Ever since finals ended in June, I have been wanting to read a book that speaks to me. A book that has my heart beating a bit quicker and my mind racing with thoughts and different perspectives. I haven’t read a book like that since I read “The Fault in Our Stars” by John Green in January. Then, I came across “Two Brothers” by Ben Elton.
The novel ends quicker than it started. Taking place in Germany (1920s,1930s, and 1950s), the storyline follows the fictious lives of two brothers and what it was like to be a Jew before Nazi Germany, during and after.
Although the story talked about a different time, a different world even, all I saw as I flipped through the pages is how easily the book could be about someone living in Palestine, and more specifically, Gaza, and even more so im many other places.
The chants of “death to Jews” by the Nazis in the novel resonate the chants of “death to Arabs” by Zionists today. The violent scenes hit closer to home. The humiliation seems not far (and not even close) from what the Palestinians experience at the hands of the racist state of Israel. Every “Jew” in that novel could easily be replaced with “Palestinian”.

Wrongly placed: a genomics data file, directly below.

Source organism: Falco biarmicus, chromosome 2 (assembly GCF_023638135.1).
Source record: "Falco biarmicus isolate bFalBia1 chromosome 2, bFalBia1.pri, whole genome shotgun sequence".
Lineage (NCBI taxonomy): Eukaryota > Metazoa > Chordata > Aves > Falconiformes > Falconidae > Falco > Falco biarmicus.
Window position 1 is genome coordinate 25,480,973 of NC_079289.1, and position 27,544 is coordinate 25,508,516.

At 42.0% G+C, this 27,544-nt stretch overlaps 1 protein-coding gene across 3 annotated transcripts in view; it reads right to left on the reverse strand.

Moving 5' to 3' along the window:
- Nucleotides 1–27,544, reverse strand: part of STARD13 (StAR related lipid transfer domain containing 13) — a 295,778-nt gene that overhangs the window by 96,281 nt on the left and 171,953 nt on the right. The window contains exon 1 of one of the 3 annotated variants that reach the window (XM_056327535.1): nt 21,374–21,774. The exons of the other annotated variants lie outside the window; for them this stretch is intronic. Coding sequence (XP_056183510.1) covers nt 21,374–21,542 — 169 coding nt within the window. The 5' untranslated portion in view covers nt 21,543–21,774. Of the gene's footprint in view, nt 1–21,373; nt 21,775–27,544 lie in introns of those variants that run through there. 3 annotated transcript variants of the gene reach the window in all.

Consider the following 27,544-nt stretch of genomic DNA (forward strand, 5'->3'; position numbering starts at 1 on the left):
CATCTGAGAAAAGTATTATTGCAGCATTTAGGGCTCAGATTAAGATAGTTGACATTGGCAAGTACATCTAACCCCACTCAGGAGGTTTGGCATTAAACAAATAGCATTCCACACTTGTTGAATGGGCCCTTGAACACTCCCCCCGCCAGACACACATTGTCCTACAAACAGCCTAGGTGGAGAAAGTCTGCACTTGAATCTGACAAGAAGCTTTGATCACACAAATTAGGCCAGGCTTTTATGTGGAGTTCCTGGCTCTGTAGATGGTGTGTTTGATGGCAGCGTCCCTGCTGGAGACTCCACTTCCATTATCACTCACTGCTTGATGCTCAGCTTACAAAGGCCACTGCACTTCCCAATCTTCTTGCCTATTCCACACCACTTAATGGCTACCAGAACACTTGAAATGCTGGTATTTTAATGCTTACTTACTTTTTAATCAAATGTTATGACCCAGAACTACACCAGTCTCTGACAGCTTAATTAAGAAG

I read a review on this book saying that it was believable, and to me, it is. I see those two brothers in a different time, though. I see them in Gaza being separated as they fled their homes. I see them holding on to each other as Israeli rockets fly over their homes. I see one of them crying as the other one smiles down on him from the sky. I see both losing the people they love because they were born the wrong people at the wrong time in this indescribable life. Two brothers. Two friends. Two cousins. Two sisters. Two lovers. For every two, two more begin to hurt, and for those two, two more begin to hurt. And it goes on, as the world remains silent. It goes on in Gaza. It goes on in Syria. It goes on in Iraq. It goes on, here and there. I hate to think of how the world is so silent about things that matter. I hate to think how the world is silent for the two’s of Gaza the way someone was silent for the two brothers in this novel that could easily have been put in the non-fiction section of things.